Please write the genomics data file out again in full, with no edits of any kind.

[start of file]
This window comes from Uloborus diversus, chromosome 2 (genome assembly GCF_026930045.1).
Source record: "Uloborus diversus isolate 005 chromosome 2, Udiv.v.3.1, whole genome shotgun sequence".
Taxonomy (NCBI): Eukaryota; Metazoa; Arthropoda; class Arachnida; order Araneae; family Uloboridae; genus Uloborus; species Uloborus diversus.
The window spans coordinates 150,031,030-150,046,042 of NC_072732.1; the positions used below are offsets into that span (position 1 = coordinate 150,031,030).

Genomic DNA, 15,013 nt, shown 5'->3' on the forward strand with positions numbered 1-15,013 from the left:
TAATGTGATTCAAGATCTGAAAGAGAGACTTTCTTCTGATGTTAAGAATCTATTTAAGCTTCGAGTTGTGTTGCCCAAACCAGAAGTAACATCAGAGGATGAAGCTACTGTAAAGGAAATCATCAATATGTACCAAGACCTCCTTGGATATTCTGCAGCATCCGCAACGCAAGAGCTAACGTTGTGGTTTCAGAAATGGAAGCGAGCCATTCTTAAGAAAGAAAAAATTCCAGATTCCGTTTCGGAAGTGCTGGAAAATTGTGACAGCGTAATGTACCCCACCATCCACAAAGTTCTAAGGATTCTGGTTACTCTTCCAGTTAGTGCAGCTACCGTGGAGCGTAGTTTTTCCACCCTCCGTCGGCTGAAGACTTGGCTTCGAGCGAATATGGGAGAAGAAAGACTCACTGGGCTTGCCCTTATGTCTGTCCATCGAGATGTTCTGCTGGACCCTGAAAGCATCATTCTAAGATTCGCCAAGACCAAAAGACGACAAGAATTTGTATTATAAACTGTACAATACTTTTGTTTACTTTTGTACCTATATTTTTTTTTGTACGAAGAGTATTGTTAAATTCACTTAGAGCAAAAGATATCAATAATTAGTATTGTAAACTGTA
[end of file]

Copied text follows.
This window comes from Uloborus diversus, chromosome 2 (genome assembly GCF_026930045.1).
Source record: "Uloborus diversus isolate 005 chromosome 2, Udiv.v.3.1, whole genome shotgun sequence".
Taxonomy (NCBI): Eukaryota; Metazoa; Arthropoda; class Arachnida; order Araneae; family Uloboridae; genus Uloborus; species Uloborus diversus.
The window spans coordinates 150,031,030-150,046,042 of NC_072732.1; the positions used below are offsets into that span (position 1 = coordinate 150,031,030).

Genomic DNA, 15,013 nt, shown 5'->3' on the forward strand with positions numbered 1-15,013 from the left:
TAATGTGATTCAAGATCTGAAAGAGAGACTTTCTTCTGATGTTAAGAATCTATTTAAGCTTCGAGTTGTGTTGCCCAAACCAGAAGTAACATCAGAGGATGAAGCTACTGTAAAGGAAATCATCAATATGTACCAAGACCTCCTTGGATATTCTGCAGCATCCGCAACGCAAGAGCTAACGTTGTGGTTTCAGAAATGGAAGCGAGCCATTCTTAAGAAAGAAAAAATTCCAGATTCCGTTTCGGAAGTGCTGGAAAATTGTGACAGCGTAATGTACCCCACCATCCACAAAGTTCTAAGGATTCTGGTTACTCTTCCAGTTAGTGCAGCTACCGTGGAGCGTAGTTTTTCCACCCTCCGTCGGCTGAAGACTTGGCTTCGAGCGAATATGGGAGAAGAAAGACTCACTGGGCTTGCCCTTATGTCTGTCCATCGAGATGTTCTGCTGGACCCTGAAAGCATCATTCTAAGATTCGCCAAGACCAAAAGACGACAAGAATTTGTATTATAAACTGTACAATACTTTTGTTTACTTTTGTACCTATATTTTTTTTTGTACGAAGAGTATTGTTAAATTCACTTAGAGCAAAAGATATCAATAATTAGTATTGTAAACTGTA